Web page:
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Psuedoscience in Energy

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BlackLight Power. BlackLight Power, Inc.

BlackLight Power

(BLP) of Cranbury, New Jersey is a company founded by Randell L. Mills, who claims to have discovered a new energy source. The purported energy source is based on Mills' assertion that the electron in a hydrogen atom can drop below the lowest energy state known as the ground state. Mills calls these hypothetical hydrogen atoms that are in an energy state below ground level, "hydrinos".[1] Mills self-published a closely related book, The Grand Unified Theory of Classical Physics and has co-authored articles on claimed hydrino-related phenomena.[4][5] Critics say it lacks corroborating scientific evidence, and is a relic of cold fusion. Company[edit] Randell Mills, the founder and CEO of BlackLight Power, received a degree in Chemistry from Franklin & Marshall College in 1982.

BLP holds several patents based on graphic modelling software.[12] Free energy suppression. Free energy suppression (or new energy suppression) is a conspiracy theory that technologically viable, pollution-free, no-cost energy sources are being suppressed by government, corporations, or advocacy groups.[1][2] Devices allegedly suppressed include perpetual motion machines, cold fusion generators, torus-based generators, reverse-engineered extraterrestrial technology and other generally unproven, low-cost energy sources.[2][3] History[edit] The alleged suppression (or weakening) is claimed to have occurred since the mid-19th century[4] and perpetrated by various government agencies, corporate powers, special interest groups, and fraudulent inventors.[5][unreliable source?]

Free energy suppression

The special interest groups are usually claimed to be associated with the fossil fuel or nuclear industry,[6][7] whose business model would be threatened.[8][9] Current claims of suppression[edit] Claims of suppression include: Hongcheng Magic Liquid. The Hongcheng Magic Liquid incident[1] was a scam in China where Wang Hongcheng (Chinese: 王洪成; pinyin: Wáng Hóngchéng), a bus driver from Harbin with no scientific education,[2] claimed in 1983 that he could turn regular water into a fuel as flammable as petrol by simply dissolving a few drops of his liquid in it.[1][2] He founded the Hongcheng Magic Liquid company with funds from Chinese governmental agencies[1][3] and other supporters, raising a total of 300 million yuan (US$37 million),[4][5] but no product was ever released.[1][2] In 1995 Hongcheng refused an invitation to carry a scientific appraisal of his invention at Beijing, and the notable scientist and debunker He Zuoxiu and other 40 scientists made a statement calling the Chinese Government to investigate his claims.[2] Hongcheng was eventually arrested, put to trial, and in 1998, was found guilty of fraud and deceit and condemned to 10 years of prison.[1][4][5] Invention and initial experiments[edit]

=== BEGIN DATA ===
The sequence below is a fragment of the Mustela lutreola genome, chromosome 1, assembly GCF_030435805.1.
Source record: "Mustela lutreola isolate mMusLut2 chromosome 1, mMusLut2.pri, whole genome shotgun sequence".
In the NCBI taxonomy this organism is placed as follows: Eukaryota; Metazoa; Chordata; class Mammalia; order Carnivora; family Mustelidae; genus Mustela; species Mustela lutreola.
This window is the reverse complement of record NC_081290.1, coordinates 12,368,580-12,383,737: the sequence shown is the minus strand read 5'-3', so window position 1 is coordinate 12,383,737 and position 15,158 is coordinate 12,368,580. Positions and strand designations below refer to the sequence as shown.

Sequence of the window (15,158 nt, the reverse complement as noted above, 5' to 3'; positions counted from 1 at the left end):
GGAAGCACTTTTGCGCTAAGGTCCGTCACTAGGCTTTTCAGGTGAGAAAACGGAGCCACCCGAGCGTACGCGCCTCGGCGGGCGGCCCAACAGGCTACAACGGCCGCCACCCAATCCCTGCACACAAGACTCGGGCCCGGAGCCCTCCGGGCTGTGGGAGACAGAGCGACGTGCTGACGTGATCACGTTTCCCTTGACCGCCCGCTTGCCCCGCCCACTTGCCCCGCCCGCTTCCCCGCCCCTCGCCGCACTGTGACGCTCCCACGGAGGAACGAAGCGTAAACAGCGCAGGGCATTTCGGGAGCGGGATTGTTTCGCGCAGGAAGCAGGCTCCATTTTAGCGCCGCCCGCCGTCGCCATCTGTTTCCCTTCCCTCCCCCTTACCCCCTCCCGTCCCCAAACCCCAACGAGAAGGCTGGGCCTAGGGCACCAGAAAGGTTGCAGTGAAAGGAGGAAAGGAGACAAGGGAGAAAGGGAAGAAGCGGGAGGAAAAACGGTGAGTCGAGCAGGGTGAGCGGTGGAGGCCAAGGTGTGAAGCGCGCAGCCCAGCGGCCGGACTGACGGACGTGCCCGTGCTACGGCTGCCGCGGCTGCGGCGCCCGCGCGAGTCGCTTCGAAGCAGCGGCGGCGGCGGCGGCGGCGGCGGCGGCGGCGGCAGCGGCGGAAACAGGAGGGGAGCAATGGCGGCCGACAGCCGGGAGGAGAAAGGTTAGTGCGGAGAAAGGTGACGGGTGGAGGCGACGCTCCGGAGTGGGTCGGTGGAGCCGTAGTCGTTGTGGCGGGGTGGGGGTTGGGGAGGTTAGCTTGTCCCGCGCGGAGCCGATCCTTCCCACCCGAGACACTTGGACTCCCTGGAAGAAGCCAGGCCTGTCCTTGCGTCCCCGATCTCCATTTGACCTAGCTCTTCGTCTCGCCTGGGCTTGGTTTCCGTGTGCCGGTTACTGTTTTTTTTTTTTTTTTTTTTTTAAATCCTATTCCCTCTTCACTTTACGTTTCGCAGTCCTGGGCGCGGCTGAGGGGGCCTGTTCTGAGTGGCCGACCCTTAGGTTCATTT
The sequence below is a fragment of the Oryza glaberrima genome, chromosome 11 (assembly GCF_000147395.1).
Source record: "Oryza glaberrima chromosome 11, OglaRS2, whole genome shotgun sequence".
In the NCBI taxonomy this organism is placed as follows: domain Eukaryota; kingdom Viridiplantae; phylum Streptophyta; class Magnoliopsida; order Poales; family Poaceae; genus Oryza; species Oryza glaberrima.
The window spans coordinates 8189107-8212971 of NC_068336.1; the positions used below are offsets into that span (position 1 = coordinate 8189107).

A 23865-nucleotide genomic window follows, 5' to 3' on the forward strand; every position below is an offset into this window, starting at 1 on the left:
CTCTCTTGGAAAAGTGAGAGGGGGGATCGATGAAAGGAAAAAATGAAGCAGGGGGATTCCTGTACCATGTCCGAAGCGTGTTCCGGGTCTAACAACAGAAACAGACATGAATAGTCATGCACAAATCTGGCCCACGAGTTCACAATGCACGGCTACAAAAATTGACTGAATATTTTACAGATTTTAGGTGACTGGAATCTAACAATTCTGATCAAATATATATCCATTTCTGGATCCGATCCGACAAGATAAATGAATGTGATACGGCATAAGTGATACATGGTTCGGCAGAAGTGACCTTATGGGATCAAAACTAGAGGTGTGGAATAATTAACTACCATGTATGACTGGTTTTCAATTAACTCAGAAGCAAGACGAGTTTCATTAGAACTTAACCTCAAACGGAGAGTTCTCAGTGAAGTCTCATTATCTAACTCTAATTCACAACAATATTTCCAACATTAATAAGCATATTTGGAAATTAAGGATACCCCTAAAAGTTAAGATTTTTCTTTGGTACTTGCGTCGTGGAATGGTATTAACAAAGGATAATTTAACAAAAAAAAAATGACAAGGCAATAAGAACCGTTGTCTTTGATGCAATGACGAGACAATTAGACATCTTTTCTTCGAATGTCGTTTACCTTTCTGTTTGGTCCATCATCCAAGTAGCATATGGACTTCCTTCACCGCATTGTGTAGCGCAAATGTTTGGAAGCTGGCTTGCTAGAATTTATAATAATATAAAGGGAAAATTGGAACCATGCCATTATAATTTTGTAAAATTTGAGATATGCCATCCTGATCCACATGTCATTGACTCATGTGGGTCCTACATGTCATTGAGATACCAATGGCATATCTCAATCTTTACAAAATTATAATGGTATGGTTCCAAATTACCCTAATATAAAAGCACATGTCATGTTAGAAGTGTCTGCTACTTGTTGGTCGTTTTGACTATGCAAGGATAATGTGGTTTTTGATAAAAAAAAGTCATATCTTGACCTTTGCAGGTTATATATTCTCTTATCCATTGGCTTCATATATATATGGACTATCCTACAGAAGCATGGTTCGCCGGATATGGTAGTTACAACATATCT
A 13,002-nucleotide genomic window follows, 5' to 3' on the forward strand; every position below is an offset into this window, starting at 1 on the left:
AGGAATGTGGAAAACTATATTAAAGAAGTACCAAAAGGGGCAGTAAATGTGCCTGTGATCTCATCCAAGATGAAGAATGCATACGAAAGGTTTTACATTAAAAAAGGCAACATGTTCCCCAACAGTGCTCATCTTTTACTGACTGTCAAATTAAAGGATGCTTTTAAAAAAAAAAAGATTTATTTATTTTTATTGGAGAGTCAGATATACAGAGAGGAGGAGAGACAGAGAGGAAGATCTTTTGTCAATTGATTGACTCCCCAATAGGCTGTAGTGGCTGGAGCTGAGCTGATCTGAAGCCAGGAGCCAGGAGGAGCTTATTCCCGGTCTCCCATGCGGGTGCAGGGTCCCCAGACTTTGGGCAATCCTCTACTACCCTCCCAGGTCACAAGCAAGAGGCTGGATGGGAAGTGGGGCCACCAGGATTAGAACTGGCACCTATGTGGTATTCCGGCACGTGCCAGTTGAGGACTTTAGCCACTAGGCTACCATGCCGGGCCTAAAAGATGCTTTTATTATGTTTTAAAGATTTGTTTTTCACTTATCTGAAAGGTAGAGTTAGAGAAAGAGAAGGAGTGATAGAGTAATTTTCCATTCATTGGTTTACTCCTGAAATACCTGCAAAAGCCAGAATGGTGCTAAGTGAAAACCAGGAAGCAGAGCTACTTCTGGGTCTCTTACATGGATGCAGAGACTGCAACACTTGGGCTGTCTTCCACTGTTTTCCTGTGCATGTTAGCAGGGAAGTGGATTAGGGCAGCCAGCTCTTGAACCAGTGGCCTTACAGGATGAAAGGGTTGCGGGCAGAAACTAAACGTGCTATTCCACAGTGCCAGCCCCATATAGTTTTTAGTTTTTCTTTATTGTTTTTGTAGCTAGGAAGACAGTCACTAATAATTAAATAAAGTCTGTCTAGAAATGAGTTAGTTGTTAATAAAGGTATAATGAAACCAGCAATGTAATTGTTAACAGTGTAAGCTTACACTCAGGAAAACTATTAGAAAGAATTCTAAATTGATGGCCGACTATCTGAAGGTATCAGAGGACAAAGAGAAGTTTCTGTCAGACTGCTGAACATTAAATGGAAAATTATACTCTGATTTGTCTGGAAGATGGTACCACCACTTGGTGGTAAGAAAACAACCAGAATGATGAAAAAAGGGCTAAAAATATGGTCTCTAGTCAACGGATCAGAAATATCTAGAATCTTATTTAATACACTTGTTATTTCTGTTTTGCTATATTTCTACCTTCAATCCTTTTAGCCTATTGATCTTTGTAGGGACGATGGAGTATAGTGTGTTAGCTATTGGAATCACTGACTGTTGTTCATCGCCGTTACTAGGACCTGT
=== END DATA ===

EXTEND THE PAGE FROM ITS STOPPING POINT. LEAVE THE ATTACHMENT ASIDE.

Hongcheng Magic Liquid

Perpetual motion. Robert Fludd's 1618 "water screw" perpetual motion machine from a 1660 wood engraving.

Perpetual motion

This device is widely credited as the first recorded attempt to describe such a device in order to produce useful work, that of driving millstones.[1] Although the machine would not work, the idea was that water from the top tank turns a water wheel (bottom-left), which drives a complicated series of gears and shafts that ultimately rotate the Archimedes' screw (bottom-center to top-right) to pump water to refill the tank. The rotary motion of the water wheel also drives two grinding wheels (bottom-right) and is shown as providing sufficient excess water to lubricate them. Water-fuelled car.

A water-fuelled car is an automobile that hypothetically derives its energy directly from water.

Water-fuelled car

Water-fuelled cars have been the subject of numerous international patents, newspaper and popular science magazine articles, local television news coverage, and websites[citation needed]. The claims for these devices have been found to be pseudoscience and some were found to be tied to investment frauds.[1][2][3][4] These vehicles may be claimed to produce fuel from water on board with no other energy input, or may be a hybrid claiming to derive some of its energy from water in addition to a conventional source (such as gasoline). This article focuses on vehicles that claim to extract chemical potential energy directly from water. Water is fully oxidized hydrogen.